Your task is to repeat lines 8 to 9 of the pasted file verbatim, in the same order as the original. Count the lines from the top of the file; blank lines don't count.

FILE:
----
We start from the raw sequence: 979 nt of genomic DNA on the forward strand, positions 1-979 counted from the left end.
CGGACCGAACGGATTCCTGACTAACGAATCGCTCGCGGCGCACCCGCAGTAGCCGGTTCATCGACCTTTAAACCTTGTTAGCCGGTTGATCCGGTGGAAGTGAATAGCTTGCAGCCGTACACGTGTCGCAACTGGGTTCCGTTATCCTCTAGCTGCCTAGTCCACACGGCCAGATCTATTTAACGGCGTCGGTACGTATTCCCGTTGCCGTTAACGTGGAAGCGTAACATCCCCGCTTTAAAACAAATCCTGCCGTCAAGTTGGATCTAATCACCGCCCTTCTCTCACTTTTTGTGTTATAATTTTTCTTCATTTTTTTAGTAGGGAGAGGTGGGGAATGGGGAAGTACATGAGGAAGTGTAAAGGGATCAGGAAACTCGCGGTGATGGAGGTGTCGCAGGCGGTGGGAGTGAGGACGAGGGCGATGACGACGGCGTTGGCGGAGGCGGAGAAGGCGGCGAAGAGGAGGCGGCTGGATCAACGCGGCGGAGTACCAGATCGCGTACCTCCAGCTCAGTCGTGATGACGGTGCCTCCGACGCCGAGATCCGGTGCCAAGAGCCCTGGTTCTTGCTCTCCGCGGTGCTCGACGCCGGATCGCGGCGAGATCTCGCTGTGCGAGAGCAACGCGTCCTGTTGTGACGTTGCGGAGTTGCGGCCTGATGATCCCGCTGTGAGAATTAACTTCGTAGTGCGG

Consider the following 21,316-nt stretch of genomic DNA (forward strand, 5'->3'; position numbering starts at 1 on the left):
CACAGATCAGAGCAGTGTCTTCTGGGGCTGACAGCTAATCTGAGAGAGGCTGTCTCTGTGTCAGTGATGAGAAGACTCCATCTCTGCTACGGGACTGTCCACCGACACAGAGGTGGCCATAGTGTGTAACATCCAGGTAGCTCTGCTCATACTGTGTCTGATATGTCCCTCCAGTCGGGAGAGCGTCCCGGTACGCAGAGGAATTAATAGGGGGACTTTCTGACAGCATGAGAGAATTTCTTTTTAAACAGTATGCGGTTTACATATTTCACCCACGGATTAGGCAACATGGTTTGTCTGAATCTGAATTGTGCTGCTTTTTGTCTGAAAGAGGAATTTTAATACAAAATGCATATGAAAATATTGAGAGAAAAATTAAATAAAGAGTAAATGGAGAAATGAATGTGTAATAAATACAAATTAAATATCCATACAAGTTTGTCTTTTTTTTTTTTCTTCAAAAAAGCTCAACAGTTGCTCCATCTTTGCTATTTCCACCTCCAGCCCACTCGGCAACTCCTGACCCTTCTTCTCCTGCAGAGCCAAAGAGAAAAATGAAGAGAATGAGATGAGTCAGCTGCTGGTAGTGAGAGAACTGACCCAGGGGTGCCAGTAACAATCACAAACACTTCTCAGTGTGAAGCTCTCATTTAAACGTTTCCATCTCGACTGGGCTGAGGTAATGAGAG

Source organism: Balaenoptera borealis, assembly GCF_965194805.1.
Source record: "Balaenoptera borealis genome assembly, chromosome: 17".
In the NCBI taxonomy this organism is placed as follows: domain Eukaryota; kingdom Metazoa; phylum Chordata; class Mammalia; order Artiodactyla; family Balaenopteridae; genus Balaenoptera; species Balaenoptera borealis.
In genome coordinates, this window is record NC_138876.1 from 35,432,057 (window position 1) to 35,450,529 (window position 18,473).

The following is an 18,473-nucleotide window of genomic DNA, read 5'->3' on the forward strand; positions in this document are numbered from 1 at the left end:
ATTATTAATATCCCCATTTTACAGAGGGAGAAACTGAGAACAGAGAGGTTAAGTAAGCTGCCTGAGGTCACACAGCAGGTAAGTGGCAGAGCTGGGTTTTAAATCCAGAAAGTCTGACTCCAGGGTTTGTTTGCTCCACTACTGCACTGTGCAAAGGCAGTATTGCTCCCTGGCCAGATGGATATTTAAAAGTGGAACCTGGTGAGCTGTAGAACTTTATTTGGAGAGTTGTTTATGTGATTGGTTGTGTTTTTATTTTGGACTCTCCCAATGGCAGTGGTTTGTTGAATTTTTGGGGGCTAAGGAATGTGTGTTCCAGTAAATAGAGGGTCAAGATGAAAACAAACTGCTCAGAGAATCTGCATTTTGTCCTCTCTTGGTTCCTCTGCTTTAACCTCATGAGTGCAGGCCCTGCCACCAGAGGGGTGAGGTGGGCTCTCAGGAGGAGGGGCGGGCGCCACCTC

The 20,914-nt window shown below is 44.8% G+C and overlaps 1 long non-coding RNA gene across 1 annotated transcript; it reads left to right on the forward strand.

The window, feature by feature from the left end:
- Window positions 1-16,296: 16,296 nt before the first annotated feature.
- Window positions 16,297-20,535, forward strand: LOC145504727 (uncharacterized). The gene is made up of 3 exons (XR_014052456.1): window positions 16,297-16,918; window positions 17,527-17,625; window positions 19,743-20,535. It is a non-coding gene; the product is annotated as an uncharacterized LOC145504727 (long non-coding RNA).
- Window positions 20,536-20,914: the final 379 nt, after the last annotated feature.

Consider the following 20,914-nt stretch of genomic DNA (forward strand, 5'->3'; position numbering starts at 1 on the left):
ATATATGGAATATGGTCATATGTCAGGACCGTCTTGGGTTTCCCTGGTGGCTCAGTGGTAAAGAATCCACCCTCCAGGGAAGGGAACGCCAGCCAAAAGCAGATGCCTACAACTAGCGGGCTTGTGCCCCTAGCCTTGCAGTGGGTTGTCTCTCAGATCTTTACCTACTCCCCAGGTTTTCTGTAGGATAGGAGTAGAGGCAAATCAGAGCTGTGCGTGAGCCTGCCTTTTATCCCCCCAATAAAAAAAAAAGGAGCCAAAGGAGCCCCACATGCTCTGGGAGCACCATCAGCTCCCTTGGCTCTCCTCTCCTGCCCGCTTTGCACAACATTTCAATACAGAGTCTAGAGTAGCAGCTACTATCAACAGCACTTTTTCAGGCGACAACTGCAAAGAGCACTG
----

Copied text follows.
In genome coordinates, this window is record NC_138876.1 from 35,432,057 (window position 1) to 35,450,529 (window position 18,473).

The following is an 18,473-nucleotide window of genomic DNA, read 5'->3' on the forward strand; positions in this document are numbered from 1 at the left end: